Women in revolution

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Women in revolution

8 March is today widely celebrated as International Women's Day – yet its roots in the international socialist movement have been deliberately buried in a mountain of bourgeois feminism and identity politics. This collection of biographies commemorates the socialist roots of 'International Working Women's Day' and salutes the inspiring revolutionary women who have so often been written out of the history books.

Socialist roots

The date of 8 March reflects the day in 1908 that 15,000 women needleworkers in the US marched through New York City to demand shorter hours, better pay, an end to child labour – and the right to vote for women. A year later, Theresa Malkiel – a working class campaigner for labour and women’s rights in the United States agitated within the US Socialist Party for a 'Women's Day' to be organised, with events and mass meetings in support of women's suffrage. The first such day was held in New York on 28 February 1909. Later that year Malkiel would go on to help organise the ‘Uprising of the 20,000’, the mass strike by female garment makers in New York that would significantly improve working conditions in the city’s sweatshops.

At the Second International Socialist Women's Conference in 1909, 100 delegates from 17 countries met to discuss the struggle for women's liberation. German revolutionaries, including Clara Zetkin, argued for the need to merge the women’s movement into a larger working class struggle to gain universal suffrage. An annual international day of concerted action was agreed, on the model of the annual International Workers’ Day on 1 May.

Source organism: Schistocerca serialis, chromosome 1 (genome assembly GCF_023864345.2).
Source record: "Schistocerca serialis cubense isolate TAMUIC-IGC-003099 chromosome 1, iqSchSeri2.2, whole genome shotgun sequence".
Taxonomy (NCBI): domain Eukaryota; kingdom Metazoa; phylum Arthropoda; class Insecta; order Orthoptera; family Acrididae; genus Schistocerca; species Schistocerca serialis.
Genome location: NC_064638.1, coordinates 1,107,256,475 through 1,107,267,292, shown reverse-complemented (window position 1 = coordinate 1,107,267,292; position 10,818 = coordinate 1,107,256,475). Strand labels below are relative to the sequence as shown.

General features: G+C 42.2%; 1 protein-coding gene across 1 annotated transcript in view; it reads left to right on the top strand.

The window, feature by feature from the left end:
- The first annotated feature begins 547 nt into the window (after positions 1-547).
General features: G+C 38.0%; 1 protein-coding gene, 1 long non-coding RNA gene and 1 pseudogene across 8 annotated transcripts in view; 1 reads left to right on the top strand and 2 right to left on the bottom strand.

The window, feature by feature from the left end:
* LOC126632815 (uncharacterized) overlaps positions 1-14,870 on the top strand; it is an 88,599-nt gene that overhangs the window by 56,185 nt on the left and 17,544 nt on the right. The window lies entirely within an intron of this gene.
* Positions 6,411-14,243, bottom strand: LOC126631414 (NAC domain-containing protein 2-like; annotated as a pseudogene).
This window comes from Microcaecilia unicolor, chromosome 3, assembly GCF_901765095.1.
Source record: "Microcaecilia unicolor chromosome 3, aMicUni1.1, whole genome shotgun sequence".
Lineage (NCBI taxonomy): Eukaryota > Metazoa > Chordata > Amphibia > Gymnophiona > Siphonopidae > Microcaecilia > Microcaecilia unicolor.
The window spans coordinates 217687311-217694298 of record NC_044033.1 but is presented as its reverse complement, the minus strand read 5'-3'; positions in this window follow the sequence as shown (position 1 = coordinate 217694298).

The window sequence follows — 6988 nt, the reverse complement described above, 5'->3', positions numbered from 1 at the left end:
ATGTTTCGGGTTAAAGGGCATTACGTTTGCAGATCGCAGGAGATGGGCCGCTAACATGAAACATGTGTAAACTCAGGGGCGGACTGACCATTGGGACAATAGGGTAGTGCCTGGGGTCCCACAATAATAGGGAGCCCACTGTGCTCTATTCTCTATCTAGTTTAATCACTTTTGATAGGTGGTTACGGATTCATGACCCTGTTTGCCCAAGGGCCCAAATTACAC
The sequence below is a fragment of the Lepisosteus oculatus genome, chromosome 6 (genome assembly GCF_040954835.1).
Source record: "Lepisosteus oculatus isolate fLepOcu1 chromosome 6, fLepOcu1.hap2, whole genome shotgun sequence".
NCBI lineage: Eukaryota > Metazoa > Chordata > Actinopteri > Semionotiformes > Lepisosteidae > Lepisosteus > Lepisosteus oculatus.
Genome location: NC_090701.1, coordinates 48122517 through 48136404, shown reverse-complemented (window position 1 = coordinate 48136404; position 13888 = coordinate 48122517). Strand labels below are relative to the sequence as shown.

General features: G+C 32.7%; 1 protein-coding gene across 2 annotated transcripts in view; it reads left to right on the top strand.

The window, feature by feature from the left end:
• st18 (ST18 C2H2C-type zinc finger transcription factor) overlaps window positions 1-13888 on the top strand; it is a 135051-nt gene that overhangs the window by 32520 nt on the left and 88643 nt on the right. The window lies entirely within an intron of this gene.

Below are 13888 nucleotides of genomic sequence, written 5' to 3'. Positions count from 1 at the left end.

The first International Women's Day was held on 18 March 1911, commemorating 40 years since the proclamation of the Paris Commune. Women in Germany, Denmark, Switzerland and Austria took to the streets in mass rallies and demonstrations. In 1913 the first Women’s Day was marked in Tsarist Russia, despite police repression.

On 8 March 1917, Russian women factory workers in the city of Petrograd came out onto the streets and marched to nearby factories to recruit over 50,000 workers for strike action. They convinced soldiers to refuse to open fire on the demonstrations, instead turning their weapons against the Tsarist forces. A few days later, a mass march of 40,000 women on the Tauride Palace led by Poliksena Shishkina-Iavein succeeded in winning women the right to vote. These events provided the spark that led to the overthrow of the Tsar and the February revolution (8 March is 23 February in the old Gregorian calendar).

This collection salutes some of the inspiring women revolutionaries in struggles that span over 200 years across many different countries and continents. These women did not mobilise simply for women's rights, limiting themselves to reformist demands within the narrow confines of the existing status quo; rather they were demanding revolutionary change and liberation – from colonial occupation, against imperialist exploitation, against capitalist oppression. They sought radical and systemic change for all the oppressed, whether fighting with the Kurdish women's defence forces, in the Palestinian liberation struggle, leading the anti-colonial struggle in India, or opposing the brutality of state racism in imperialist Britain.

These short histories illustrate that 'there is no true social revolution without the liberation of women'. They do not set out to provide a comprehensive account of the lives, struggles and political contributions of these fighters, but rather to give inspiration and inspire readers to go and find out more about their legacies.  

Women in revolution – we salute you.